The assistant editor of Electronic Intifada, Tamara Nassar, wrote an article in January this year called “Qatar turns to Israel to escape Saudi squeeze.” Nassar elaborates how the Qatari royal family has been making a sustained attempt to lobby senior Israeli officials, along with right-wing American conservative and Zionist figures, to cozy up to the Zionist regime.

Qatar, supposedly sympathetic to the Palestinian cause and accused by Saudi Arabia of supporting Hamas, has sponsored the visits of Christian fundamentalist and right-wing Zionist American political operators to its shores to circumvent the Saudi blockade. However, there is more than just a practical reason for this intended collaboration.

Qatar welcomed the chief of the Zionist Organisation of America (ZOA), Morton Klein, in January this year. Klein, who joined a long list of ultra-right wing conservatives and Zionist supporters who have visited the Qatari kingdom, voiced his displeasure at Qatar’s apparent criticisms of the Trump administration’s decision to move the US embassy from Tel Aviv to Jerusalem. Qatar has been sponsoring such trips for many months now:

These include Israel apologist and Harvard professor Alan Dershowitz, Christian Zionist and former governor of Arkansas Mike Huckabee, conservative radio host and Israel supporter John Batchelor, former Republican congressman Thaddeus McCotter, CEO of the Orthodox Union Kosher Division Rabbi Menachem Genack, the executive vice chairman of the Conference of Presidents of Major American Jewish organizations Malcolm Hoenlein, president of the American Jewish Congress Jack Rosen and the president of the Religious Zionists of America Martin Oliner.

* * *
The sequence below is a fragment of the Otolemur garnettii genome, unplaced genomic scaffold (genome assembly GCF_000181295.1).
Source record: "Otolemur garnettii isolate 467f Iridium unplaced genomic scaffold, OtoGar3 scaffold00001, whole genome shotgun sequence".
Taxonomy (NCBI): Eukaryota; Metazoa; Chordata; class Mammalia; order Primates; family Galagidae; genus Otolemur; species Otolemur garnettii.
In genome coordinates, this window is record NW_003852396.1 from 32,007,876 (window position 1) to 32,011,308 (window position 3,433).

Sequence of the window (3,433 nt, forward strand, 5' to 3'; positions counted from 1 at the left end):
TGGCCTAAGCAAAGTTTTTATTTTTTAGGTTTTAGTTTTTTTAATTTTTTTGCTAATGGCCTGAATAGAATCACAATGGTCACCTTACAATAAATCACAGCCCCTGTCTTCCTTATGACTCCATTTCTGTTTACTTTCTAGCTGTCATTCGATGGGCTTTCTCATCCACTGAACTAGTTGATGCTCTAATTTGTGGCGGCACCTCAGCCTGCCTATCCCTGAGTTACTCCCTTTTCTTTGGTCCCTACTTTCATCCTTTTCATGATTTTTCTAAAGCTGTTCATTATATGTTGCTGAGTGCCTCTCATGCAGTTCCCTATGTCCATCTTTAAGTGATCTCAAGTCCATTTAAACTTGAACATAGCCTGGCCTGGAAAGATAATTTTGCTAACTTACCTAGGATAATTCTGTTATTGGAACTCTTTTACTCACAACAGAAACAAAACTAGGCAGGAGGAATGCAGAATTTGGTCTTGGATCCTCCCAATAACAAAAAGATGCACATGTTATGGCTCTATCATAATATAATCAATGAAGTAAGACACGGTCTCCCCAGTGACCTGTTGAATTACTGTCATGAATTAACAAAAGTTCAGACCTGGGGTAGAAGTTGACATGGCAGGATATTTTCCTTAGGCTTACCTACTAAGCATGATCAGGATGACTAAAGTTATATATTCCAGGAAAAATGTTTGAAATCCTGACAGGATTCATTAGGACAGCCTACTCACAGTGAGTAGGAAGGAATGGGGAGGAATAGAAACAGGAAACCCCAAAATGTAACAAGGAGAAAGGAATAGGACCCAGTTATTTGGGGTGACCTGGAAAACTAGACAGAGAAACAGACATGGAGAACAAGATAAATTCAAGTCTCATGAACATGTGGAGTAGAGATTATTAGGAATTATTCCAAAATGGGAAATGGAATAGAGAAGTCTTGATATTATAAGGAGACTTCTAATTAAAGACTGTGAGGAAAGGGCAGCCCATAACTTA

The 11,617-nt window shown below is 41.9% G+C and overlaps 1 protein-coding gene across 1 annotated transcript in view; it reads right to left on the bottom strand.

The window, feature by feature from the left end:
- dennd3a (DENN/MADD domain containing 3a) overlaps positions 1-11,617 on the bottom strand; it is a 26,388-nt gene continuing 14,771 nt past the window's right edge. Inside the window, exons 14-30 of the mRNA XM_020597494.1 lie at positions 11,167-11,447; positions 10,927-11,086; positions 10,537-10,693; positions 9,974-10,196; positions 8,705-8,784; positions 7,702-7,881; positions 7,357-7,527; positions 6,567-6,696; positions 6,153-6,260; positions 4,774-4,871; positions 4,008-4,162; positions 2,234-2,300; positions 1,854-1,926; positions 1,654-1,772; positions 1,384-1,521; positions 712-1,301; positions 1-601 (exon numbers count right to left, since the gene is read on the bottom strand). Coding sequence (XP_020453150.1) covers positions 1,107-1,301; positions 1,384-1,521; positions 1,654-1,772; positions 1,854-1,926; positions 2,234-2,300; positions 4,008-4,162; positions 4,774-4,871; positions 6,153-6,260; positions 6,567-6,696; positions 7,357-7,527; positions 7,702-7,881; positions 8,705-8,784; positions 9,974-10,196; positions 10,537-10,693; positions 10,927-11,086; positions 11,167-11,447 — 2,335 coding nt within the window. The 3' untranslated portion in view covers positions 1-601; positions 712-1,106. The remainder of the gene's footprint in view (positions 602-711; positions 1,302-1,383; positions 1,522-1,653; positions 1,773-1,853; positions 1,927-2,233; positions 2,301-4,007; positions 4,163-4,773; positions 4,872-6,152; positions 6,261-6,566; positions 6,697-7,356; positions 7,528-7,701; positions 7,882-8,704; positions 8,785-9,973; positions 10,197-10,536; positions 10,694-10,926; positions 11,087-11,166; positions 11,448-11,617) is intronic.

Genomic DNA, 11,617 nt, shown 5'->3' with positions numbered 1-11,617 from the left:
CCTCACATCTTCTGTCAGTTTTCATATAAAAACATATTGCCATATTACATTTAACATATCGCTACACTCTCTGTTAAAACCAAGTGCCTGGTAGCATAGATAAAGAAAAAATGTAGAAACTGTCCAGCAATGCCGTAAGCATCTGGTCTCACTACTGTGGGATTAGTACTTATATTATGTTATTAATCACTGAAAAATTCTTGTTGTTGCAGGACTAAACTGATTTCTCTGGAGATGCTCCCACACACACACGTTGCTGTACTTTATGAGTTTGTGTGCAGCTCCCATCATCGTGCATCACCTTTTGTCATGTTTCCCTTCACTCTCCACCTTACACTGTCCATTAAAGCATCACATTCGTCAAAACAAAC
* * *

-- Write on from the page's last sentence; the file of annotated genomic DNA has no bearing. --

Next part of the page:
Most of these trips were paid for by the Qatari government.

The quote above comes from another article by Tamara Nassar in the Electronic Intifda entitled “Qatar welcomes head of Zionist Organization of America.

This is not just a case of pragmatism in the face of difficulties on Qatar’s part. The hereditary monarchies in the Gulf, headed by Saudi Arabia, have a long-standing tradition of seeking working relationships with the Zionist state. Indeed, in June 2017, when Saudi Arabia and its allies imposed the blockade of Qatar, Israel quickly sided with the Saudi action. Avigdor Lieberman, the ultra-rightist Israeli defence minister, stated that the Saudi-Qatari crisis presented an opportunity for increased cooperation between Israel and the Gulf monarchies.